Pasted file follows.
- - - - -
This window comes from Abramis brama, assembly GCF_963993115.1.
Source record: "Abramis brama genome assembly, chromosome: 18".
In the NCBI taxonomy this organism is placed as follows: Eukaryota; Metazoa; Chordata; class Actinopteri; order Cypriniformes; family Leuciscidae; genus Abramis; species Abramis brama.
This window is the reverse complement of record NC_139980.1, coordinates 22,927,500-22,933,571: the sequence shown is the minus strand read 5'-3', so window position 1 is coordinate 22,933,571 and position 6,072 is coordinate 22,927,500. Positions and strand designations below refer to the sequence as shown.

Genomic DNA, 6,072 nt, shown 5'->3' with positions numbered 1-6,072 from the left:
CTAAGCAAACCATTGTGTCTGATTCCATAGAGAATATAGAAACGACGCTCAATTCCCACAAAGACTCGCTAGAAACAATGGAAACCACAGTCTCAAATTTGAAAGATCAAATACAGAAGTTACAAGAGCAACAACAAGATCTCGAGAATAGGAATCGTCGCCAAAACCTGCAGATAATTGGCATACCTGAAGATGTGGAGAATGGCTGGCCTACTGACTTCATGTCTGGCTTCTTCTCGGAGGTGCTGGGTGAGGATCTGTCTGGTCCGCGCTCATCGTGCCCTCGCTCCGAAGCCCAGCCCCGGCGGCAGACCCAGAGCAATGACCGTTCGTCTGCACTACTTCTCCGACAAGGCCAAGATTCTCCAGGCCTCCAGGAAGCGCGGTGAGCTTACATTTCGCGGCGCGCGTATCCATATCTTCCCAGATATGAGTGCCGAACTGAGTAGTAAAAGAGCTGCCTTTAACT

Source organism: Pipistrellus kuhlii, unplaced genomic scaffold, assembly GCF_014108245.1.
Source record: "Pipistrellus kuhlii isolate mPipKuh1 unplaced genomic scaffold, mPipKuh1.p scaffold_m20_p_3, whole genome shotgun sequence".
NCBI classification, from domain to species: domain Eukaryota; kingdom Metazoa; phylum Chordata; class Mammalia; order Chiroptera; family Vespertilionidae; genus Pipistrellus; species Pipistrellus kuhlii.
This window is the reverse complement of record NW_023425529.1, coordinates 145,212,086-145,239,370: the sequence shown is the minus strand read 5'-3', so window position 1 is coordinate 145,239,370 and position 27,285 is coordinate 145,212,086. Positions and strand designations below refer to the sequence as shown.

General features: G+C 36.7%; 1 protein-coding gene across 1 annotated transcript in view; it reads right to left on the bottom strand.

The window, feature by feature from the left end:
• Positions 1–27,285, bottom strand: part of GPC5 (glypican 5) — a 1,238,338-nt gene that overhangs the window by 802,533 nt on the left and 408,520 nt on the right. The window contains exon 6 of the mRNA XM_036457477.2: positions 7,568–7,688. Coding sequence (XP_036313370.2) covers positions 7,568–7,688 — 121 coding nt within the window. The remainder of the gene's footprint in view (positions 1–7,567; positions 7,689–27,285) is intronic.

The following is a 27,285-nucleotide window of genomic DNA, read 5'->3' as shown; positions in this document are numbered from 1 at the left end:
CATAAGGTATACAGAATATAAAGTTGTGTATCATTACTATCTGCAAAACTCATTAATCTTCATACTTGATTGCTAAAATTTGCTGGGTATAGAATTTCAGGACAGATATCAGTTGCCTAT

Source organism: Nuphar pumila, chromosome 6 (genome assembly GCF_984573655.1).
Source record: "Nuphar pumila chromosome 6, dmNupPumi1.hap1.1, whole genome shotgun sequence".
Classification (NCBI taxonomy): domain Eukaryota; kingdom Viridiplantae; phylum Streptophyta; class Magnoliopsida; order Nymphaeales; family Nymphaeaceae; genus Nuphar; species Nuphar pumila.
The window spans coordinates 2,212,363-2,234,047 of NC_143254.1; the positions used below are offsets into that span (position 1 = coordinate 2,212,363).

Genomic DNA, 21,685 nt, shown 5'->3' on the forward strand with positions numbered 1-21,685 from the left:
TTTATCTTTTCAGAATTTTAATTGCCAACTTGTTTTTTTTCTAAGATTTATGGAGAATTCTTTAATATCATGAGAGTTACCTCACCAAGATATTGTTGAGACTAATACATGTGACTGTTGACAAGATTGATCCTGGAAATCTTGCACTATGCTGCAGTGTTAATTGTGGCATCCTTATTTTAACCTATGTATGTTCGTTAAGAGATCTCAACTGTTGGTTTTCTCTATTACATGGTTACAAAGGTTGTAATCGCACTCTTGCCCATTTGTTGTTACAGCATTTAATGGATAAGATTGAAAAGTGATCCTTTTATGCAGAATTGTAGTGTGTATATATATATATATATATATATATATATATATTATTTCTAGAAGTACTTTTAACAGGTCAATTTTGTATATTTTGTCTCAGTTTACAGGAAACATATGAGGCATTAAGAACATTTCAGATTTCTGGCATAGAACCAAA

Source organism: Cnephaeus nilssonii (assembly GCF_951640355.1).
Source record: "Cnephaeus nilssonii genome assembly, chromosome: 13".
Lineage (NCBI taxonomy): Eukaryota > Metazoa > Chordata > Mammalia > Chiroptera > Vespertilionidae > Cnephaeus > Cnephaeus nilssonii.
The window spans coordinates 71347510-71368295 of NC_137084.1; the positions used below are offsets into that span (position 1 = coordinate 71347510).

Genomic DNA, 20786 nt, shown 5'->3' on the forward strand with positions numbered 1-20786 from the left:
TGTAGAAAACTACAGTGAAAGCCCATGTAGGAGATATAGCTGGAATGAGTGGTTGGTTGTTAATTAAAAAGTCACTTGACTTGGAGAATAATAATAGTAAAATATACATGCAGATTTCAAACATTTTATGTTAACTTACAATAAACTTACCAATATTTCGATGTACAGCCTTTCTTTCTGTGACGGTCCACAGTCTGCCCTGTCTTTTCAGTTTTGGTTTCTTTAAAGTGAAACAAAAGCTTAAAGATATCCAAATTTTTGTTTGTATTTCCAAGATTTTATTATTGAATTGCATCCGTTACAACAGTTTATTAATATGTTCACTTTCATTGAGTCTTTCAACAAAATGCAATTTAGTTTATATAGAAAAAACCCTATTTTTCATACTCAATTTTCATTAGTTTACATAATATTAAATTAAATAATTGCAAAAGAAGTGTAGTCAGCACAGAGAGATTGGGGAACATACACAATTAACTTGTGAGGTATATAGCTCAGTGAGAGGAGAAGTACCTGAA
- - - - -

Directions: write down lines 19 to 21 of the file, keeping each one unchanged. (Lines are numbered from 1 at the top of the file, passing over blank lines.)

The window spans coordinates 2,212,363-2,234,047 of NC_143254.1; the positions used below are offsets into that span (position 1 = coordinate 2,212,363).

Genomic DNA, 21,685 nt, shown 5'->3' on the forward strand with positions numbered 1-21,685 from the left:
TTTATCTTTTCAGAATTTTAATTGCCAACTTGTTTTTTTTCTAAGATTTATGGAGAATTCTTTAATATCATGAGAGTTACCTCACCAAGATATTGTTGAGACTAATACATGTGACTGTTGACAAGATTGATCCTGGAAATCTTGCACTATGCTGCAGTGTTAATTGTGGCATCCTTATTTTAACCTATGTATGTTCGTTAAGAGATCTCAACTGTTGGTTTTCTCTATTACATGGTTACAAAGGTTGTAATCGCACTCTTGCCCATTTGTTGTTACAGCATTTAATGGATAAGATTGAAAAGTGATCCTTTTATGCAGAATTGTAGTGTGTATATATATATATATATATATATATATATATATTATTTCTAGAAGTACTTTTAACAGGTCAATTTTGTATATTTTGTCTCAGTTTACAGGAAACATATGAGGCATTAAGAACATTTCAGATTTCTGGCATAGAACCAAA